The challenges of tomorrow’s ocean are at the heart of this mission conceived by IFREMER, the French research institute for the exploitation of the sea. They were all aboard the Marion Dufresne, the largest ship in the fleet. French oceanography. Of the 75 students, many came from Mayotte. And on this Wednesday afternoon, in the conference room of the Grand Port Maritime de La Réunion, the room was packed, not to mention those who were able to follow the conference of this blue school via videoconference.
A successful mission, which made it possible to bring together experienced scientists, scientific students, students of maritime and artistic professions, witnesses of ocean sciences and emblematic figures of culture, Taambati Moussa for Mayotte was on a journey. Huguette Bello, President of the Reunion Region, was dithyrambic at this conference; the elected official underlined the importance of a mission related to ocean issues.
The very purpose of this floating school has pleased more than one. The student testimonials leave no doubt about the impact this mission had on them. Indeed, in a video projected during the conference, where the students were able to narrate a strong moment. For the Mahoran student, the exchange and work around the “Fani Maore”, Mayotte’s underwater volcano, remains the most important moment for him.
Blue school at the Marion Dufresne
This trip around the Indian Ocean allowed the students to discover the Iles Eparses and sail around Mayotte and the Big Island. Thus, from June 28 to July 27, they experienced an oceanographic campaign inland. Professors from the University of Reunion and the University, Training and Research Center of Mayotte (CUFR) and other structures such as the maritime schools of the two departments have played an important role in this project, also supported by the Ministry of Overseas.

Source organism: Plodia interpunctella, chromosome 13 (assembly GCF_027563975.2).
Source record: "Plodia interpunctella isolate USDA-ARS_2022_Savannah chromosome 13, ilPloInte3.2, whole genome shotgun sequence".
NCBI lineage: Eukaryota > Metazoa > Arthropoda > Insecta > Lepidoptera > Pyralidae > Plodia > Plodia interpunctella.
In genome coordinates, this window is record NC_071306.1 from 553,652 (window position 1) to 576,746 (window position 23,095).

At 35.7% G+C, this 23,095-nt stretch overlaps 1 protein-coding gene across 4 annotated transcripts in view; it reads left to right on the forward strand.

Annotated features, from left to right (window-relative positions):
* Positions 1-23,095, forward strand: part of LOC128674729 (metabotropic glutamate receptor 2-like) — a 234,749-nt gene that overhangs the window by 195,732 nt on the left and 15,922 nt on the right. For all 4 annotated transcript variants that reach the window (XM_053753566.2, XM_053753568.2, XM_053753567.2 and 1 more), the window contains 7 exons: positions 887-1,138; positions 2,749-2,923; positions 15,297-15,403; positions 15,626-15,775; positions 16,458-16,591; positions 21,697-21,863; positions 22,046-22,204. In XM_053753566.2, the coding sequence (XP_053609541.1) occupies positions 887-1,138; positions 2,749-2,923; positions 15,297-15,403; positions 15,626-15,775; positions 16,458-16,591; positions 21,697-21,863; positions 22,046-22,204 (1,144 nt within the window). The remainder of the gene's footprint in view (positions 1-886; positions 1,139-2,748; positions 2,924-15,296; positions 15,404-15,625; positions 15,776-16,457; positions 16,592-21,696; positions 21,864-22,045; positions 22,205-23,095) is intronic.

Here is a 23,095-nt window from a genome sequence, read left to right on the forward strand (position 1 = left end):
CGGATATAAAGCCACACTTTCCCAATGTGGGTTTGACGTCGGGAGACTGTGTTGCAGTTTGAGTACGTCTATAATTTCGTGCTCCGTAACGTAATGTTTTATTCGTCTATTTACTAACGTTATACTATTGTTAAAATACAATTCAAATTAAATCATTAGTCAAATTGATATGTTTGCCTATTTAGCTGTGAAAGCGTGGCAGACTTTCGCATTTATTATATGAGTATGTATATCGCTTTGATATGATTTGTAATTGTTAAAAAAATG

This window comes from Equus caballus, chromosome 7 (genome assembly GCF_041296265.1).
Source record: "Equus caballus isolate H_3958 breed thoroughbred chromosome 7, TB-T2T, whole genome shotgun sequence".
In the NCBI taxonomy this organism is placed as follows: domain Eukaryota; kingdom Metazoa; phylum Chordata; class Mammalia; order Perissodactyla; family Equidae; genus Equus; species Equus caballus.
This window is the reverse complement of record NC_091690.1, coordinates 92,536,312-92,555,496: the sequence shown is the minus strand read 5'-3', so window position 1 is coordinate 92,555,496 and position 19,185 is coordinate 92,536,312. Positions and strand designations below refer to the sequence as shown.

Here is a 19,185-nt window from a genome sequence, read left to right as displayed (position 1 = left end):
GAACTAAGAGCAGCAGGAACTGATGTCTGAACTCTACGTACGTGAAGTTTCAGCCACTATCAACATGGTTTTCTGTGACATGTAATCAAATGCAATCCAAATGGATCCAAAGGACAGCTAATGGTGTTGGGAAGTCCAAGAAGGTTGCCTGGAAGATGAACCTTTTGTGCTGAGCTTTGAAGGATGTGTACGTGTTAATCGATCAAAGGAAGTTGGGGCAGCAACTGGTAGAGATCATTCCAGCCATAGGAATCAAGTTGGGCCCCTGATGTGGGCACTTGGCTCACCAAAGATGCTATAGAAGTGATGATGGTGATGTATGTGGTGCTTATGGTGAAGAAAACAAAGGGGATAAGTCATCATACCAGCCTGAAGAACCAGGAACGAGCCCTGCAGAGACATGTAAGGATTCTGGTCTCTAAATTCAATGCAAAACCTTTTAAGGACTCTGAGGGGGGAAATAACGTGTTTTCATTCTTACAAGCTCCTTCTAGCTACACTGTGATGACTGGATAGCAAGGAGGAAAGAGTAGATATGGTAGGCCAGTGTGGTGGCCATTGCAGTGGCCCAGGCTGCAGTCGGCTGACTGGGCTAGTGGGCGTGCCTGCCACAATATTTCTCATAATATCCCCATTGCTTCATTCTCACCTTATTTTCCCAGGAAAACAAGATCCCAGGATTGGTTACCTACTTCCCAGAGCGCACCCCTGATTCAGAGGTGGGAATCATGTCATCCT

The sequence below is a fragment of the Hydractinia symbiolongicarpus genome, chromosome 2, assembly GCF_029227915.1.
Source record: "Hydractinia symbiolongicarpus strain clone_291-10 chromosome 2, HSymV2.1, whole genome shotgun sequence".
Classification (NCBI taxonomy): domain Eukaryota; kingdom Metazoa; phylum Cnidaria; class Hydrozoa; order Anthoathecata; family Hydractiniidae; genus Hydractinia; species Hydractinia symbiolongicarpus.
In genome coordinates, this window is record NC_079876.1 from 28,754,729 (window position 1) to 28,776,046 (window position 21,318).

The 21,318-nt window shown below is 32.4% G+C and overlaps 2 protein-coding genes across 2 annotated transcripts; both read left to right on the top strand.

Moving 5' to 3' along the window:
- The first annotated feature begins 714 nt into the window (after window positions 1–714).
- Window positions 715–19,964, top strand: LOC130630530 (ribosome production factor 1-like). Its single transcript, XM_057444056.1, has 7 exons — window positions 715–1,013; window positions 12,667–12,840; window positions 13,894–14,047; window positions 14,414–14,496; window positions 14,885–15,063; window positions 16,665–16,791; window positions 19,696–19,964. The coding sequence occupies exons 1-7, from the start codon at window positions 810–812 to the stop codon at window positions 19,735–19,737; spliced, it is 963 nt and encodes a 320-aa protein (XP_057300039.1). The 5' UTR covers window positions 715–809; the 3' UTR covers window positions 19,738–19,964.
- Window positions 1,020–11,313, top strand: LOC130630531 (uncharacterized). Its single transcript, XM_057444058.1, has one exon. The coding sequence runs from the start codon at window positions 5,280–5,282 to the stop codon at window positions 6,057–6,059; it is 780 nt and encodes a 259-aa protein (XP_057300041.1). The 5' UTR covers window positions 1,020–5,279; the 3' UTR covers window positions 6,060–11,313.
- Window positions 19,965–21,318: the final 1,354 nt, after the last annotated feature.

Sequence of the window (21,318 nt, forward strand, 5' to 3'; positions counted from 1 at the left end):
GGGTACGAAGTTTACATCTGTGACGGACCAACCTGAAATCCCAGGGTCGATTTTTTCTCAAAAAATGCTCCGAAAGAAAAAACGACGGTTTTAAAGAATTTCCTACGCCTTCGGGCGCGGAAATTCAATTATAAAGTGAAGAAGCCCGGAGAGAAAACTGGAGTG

Several speeches were made during this conference, notably by Sophie Brocas, General Manager of Overseas Territories and François Houllier, General President of IFREMER; they presented ten commitments related to the challenges of this mission. Among them, the third concerns Mayotte. A strategy for continuous monitoring of the Mayotte volcano “Fani Maore” is to be put in place by 2023 for the two officials. And this in collaboration with the Mayotte population. The other commitments concerned the establishment of a dialogue between the different universities, the collection of biological data, new studies to better understand the ecosystem of the overseas territories, in particular that of the Indian Ocean. The interdisciplinary and regional approach was also discussed. Public awareness of maritime issues also remains an important issue; it is necessary through actions to stimulate the population to take an interest in it.
During these 27 days, young budding scientists have better understood the challenges of the sea and oceans; the actors’ commitment is also to arouse maritime vocations in them. Emphasis should therefore be placed on training young people in maritime professions. All actors present underlined the importance of promoting projects related to the sea. Economic development and maritime jobs can be reconciled with the conservation and protection of the marine environment.
Arrival of the Blue School mission in Reunion
These 75 young people from France, abroad and the Indian Ocean basin, through their experience on board the Marion Dufresne, are the new flag bearers, new people smugglers for a more sustainable ocean. The mission ended this Wednesday with the arrival of the Marion Dufresne in Réunion, the last stage of this floating school, first edition. All called for a renewal of the mission.